I am sure that YHWH is not a man that he should lie, so I am assuming that there is some understanding of this scripture in Numbers 21 that I am overlooking.

    I looked at some of the hebrew in Strongs for the word “bronze” and it can also mean lust or harlotry, so perhaps YHWH was trying to get the people to openly see their own sin?? So the image represented the sin itself? It wasn’t an object of worship then?

    What are your thoughts on this? Any insight would be helpful!

    Ben and Sashya Clark

    1. Hi Ben and Sashya,
      Just a note to think about and picture:
      about the fiery serpents and the
      pole with the bronze serpent….
      It helps to note that in the Hebrew, the ‘stand alone’ alph-tav
      stands between the fiery serpents and the people.
      (Bemidbar 21:6)
      Karen in Big Springs

  9. purple_Raquela

    Hi from Montana
    Thanks Rico! Great teachings. The exciting thing was that alot of what you said. were things that I had been hearing from other teachers, so by the word fo two or three witnesses! Also for a long time I have felt that the reason Moshe was told to strike the rick the first time was that Yeshua was to be struck the first time but the reason it was a sin to strike it the second time was that NO ONE WOULD STRIKE HIM IN HIS SECOND COMING! and thus the picture and type and shadow would be broken! Thanks and hope you (Rico) and all that read these have a blessed 4th of July!

  10. Every year I have read this portion, I have been stumped to the meaning of the red heifer. Oh my!! This year it clicked while reading it on my own – and after listening to this so many “puzzle pieces” came together. I’m with Liz on the relation to “law of jealousy’ – I came here to post that question. I am going to get the teaching on the red heifer so I can understand further! Thanks, Rico! I was hoping to see you at the MIA this weekend, but had to stay home. Did get to see J Settel last night – awesome night. Reminds me of the “Jesus movement in the parks” in NY and CA!!! (But much more civilized!!)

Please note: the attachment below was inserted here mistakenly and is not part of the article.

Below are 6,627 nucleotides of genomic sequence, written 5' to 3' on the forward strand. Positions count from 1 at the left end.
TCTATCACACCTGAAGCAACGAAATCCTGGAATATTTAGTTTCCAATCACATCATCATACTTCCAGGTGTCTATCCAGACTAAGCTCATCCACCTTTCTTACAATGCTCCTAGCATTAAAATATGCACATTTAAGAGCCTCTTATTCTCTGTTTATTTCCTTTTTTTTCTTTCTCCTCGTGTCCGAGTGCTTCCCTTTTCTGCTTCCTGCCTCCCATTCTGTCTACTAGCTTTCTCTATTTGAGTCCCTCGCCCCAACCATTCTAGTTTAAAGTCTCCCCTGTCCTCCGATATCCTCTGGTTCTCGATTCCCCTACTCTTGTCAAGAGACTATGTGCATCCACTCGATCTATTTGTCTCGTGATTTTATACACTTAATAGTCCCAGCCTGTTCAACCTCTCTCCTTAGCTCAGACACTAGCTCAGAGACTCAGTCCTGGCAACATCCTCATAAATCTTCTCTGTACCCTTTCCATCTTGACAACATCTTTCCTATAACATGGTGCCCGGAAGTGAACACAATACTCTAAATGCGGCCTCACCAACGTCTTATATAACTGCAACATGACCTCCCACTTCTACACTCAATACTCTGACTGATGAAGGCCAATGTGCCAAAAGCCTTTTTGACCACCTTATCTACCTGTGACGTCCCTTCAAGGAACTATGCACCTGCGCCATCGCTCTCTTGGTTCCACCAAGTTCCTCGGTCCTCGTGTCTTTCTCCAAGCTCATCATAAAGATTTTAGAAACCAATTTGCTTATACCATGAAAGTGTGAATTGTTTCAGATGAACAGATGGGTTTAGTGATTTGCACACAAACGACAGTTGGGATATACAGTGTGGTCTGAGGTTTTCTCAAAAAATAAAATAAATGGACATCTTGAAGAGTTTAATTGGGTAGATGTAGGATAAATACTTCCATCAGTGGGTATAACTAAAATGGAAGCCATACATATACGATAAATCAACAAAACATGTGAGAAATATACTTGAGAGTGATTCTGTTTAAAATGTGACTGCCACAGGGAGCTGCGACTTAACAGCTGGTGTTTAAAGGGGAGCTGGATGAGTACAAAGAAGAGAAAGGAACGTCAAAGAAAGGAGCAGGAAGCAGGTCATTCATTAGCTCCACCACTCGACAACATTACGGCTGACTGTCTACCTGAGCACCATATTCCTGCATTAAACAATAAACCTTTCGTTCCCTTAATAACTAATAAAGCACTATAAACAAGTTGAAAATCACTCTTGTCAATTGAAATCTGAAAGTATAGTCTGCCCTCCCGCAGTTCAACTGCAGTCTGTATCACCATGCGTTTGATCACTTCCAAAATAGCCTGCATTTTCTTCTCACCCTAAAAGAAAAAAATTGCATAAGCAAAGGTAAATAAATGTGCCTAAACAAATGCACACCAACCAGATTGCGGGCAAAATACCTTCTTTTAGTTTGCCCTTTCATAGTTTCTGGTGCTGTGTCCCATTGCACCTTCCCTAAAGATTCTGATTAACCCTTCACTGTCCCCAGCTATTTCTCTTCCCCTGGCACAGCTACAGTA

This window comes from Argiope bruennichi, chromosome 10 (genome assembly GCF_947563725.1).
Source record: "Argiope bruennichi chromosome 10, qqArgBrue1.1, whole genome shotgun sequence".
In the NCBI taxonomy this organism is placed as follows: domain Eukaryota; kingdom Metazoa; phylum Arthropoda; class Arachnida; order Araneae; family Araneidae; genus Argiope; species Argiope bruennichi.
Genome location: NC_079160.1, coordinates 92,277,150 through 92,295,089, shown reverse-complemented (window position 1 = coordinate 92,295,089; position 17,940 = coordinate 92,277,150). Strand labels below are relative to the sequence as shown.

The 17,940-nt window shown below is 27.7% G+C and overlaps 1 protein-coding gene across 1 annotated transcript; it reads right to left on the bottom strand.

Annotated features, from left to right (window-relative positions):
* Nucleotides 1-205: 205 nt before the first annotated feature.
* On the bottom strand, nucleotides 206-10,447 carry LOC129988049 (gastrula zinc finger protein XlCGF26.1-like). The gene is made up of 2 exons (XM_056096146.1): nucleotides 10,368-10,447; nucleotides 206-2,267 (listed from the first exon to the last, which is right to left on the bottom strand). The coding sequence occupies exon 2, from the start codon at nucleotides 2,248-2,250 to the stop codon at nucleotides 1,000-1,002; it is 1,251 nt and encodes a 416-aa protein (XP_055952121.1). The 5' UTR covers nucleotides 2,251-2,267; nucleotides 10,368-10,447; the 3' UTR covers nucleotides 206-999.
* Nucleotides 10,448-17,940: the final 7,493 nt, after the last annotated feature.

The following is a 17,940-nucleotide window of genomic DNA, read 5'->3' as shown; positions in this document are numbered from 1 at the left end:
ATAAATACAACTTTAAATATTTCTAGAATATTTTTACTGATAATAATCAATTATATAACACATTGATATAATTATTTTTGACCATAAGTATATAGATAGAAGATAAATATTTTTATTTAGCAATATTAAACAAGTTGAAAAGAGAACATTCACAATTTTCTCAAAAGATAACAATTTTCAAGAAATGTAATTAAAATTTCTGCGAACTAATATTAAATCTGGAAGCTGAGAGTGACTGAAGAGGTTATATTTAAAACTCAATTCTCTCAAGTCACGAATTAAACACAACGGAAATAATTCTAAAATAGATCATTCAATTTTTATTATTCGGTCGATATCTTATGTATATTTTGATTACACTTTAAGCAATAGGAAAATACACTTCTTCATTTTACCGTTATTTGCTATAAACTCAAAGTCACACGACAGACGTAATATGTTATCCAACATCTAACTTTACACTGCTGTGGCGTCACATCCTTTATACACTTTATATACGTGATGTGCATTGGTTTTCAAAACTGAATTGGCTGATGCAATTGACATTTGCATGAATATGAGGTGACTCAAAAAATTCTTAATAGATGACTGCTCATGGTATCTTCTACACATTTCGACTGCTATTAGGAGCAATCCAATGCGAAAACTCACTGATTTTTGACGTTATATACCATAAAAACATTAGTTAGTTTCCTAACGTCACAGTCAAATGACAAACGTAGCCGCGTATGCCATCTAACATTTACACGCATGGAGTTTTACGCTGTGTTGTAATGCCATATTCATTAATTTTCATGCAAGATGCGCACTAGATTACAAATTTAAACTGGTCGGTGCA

11. What a great teaching! Thanks for spending the time studying & looking for information to pass along to us. What a great blessing you are to our family! My husband Will & I truly enjoy spending time studying with you on Shabbat! Can’t wait til you make your way down I-20 again & stop off in Monroe, Louisiana!

  12. Hi Rico,
    Thanks for this very informative teaching…I’m learning so much and it’s hard to take it all in and retain it! I have been wondering about the issue of the golden calf…you mention briefly that there is a parallel w/ the red heifer, but didn’t elaborate so i’m not sure what you’re referring to exactly other than the fact that they were both burned, one unholy, one righteous. But i’ve been thinking rather that there could be a strong connection with the “test of the unfaithful wife” from Numbers 5 and the golden calf in Exodus — specifically the unfaithful wife is forced to drink dust from the tabernacle floor mixed w/ water and if she gets sick she is guilty. W/ the golden calf, Moses burned the idol to dust and mixed w/ water and forced the people to drink it. Then immediately afterwards the men go through the camp and kill 3000 people….the guilty…how did they know they were guilty? Maybe it was because they got sick from drinking the gold dust mixed w/ water.

    Would love to know your thoughts on this, or if you have another teaching on the topic.
    Shabbat shalom!